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Monday, August 16, 1999 Published at 19:45 GMT 20:45 UK


Business: The Economy

Rush for UK 'day trading'

Amateur investors will have the same information as professionals

Would-be shares investors flooded the phone lines of a stockbroker which has set up in the UK offering controversial "day trading".

Under day trading, members of the public can buy and sell shares directly, using their own computer, rather than through brokers. They have access to the facilities that professional traders have, such as bidding and asking prices available.


[ image: Professional traders use their experience to make money]
Professional traders use their experience to make money
In the US, the industry has come under fire for stressing the potential gains - but not the pitfalls, and a recent report found that seven out of ten day traders lose money.

InvestIN Securities is allowing people in the UK to open accounts to trade on the US markets using the Internet.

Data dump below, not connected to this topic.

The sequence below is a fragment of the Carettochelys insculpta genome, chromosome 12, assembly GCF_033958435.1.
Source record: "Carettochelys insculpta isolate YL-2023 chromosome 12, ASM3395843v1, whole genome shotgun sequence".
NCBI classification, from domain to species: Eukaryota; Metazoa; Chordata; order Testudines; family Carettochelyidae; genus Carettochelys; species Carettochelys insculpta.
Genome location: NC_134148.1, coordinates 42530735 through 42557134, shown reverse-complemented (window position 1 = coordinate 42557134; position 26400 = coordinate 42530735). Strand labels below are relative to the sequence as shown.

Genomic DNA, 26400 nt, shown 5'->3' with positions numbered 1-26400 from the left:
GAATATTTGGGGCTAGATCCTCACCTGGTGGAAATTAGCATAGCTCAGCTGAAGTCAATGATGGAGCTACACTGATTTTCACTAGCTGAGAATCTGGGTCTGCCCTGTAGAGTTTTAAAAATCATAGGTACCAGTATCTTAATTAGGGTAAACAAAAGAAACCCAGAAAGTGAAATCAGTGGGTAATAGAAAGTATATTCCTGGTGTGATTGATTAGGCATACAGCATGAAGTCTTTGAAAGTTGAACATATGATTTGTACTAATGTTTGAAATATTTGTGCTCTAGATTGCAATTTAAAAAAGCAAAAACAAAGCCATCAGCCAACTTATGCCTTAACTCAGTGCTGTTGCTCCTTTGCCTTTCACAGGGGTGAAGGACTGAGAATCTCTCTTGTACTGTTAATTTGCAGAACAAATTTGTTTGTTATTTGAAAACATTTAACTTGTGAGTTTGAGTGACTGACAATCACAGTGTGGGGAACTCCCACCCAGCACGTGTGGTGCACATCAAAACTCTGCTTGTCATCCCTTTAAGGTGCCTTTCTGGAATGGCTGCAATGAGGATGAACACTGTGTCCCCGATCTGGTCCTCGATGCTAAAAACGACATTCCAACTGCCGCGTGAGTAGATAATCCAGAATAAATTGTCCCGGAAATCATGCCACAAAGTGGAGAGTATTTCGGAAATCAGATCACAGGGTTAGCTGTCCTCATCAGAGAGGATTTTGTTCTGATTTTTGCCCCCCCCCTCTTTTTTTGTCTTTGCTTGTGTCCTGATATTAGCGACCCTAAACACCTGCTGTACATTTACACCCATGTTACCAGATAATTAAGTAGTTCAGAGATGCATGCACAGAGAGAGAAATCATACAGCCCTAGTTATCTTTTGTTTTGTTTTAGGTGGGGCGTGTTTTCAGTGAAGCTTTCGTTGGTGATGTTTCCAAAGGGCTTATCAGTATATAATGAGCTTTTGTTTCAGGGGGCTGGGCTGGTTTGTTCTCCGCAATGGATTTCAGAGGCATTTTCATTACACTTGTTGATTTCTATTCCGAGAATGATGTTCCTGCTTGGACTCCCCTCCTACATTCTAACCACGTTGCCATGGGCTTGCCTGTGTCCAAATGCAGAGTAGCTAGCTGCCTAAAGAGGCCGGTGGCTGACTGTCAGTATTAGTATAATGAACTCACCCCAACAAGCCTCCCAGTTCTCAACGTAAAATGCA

After its first day, the company said its phone lines were "red-hot" with potential investors wanting to open accounts.

Customers can gain access to the markets by opening an account with InvestIN of at least $10,000.

In London, day traders will not be able to operate on borrowed money or if they have less than $1,500 in their account.

Trade 'to snowball'

But an InvestIN spokesman said they were expecting the business to snowball over the coming weeks.

He said: "The US markets are more attractive than the UK's and we are sure this will help the business grow."

Day trading has become a phenomenon in the US, fuelled by booming asset prices, low interest rates, the revolution in technology and the growth of the Internet.

Thousands of Americans have given up their jobs to become full-time investors.

But last week, US regulators warned of the dangers of day trading, describing it as gambling rather than dealing.

Last month a day trader in Atlanta killed nine people at two firms where he had lost more than $120,000.

In the UK, the Financial Services Authority is urgently reviewing day trading to decide whether it needs to tighten regulations.



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